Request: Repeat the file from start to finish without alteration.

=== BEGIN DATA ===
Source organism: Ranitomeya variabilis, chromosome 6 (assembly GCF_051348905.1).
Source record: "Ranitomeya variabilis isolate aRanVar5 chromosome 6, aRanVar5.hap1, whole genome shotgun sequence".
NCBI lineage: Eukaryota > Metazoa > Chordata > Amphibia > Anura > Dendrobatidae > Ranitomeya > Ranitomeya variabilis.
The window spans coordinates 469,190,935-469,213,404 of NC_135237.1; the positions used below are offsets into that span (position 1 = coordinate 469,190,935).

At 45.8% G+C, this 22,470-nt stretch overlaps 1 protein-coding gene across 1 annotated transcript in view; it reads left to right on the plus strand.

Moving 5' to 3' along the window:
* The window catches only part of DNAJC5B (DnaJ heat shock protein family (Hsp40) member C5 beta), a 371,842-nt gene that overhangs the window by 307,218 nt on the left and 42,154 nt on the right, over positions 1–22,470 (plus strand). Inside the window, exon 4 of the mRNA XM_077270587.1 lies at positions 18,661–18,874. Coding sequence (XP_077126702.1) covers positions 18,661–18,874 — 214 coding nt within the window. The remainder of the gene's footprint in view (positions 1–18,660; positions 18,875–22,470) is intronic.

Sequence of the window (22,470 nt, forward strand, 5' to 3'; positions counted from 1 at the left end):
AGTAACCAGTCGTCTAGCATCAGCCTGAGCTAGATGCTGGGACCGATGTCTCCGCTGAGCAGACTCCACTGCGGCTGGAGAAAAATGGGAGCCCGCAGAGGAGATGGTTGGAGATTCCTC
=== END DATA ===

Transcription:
Source organism: Ranitomeya variabilis, chromosome 6 (assembly GCF_051348905.1).
Source record: "Ranitomeya variabilis isolate aRanVar5 chromosome 6, aRanVar5.hap1, whole genome shotgun sequence".
NCBI lineage: Eukaryota > Metazoa > Chordata > Amphibia > Anura > Dendrobatidae > Ranitomeya > Ranitomeya variabilis.
The window spans coordinates 469,190,935-469,213,404 of NC_135237.1; the positions used below are offsets into that span (position 1 = coordinate 469,190,935).

At 45.8% G+C, this 22,470-nt stretch overlaps 1 protein-coding gene across 1 annotated transcript in view; it reads left to right on the plus strand.

Moving 5' to 3' along the window:
* The window catches only part of DNAJC5B (DnaJ heat shock protein family (Hsp40) member C5 beta), a 371,842-nt gene that overhangs the window by 307,218 nt on the left and 42,154 nt on the right, over positions 1–22,470 (plus strand). Inside the window, exon 4 of the mRNA XM_077270587.1 lies at positions 18,661–18,874. Coding sequence (XP_077126702.1) covers positions 18,661–18,874 — 214 coding nt within the window. The remainder of the gene's footprint in view (positions 1–18,660; positions 18,875–22,470) is intronic.

Sequence of the window (22,470 nt, forward strand, 5' to 3'; positions counted from 1 at the left end):
AGTAACCAGTCGTCTAGCATCAGCCTGAGCTAGATGCTGGGACCGATGTCTCCGCTGAGCAGACTCCACTGCGGCTGGAGAAAAATGGGAGCCCGCAGAGGAGATGGTTGGAGATTCCTC